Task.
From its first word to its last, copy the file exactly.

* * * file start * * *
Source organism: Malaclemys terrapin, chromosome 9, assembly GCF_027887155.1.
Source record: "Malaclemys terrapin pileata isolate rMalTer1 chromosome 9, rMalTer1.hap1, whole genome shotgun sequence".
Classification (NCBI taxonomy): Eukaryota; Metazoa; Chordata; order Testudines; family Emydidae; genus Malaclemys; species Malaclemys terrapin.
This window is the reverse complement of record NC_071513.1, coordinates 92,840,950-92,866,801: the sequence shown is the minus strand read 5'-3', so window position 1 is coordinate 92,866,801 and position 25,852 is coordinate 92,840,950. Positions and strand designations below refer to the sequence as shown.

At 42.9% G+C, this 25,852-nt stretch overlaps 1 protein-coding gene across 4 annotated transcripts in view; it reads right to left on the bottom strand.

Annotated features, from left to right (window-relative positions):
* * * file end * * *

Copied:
Source organism: Malaclemys terrapin, chromosome 9, assembly GCF_027887155.1.
Source record: "Malaclemys terrapin pileata isolate rMalTer1 chromosome 9, rMalTer1.hap1, whole genome shotgun sequence".
Classification (NCBI taxonomy): Eukaryota; Metazoa; Chordata; order Testudines; family Emydidae; genus Malaclemys; species Malaclemys terrapin.
This window is the reverse complement of record NC_071513.1, coordinates 92,840,950-92,866,801: the sequence shown is the minus strand read 5'-3', so window position 1 is coordinate 92,866,801 and position 25,852 is coordinate 92,840,950. Positions and strand designations below refer to the sequence as shown.

At 42.9% G+C, this 25,852-nt stretch overlaps 1 protein-coding gene across 4 annotated transcripts in view; it reads right to left on the bottom strand.

Annotated features, from left to right (window-relative positions):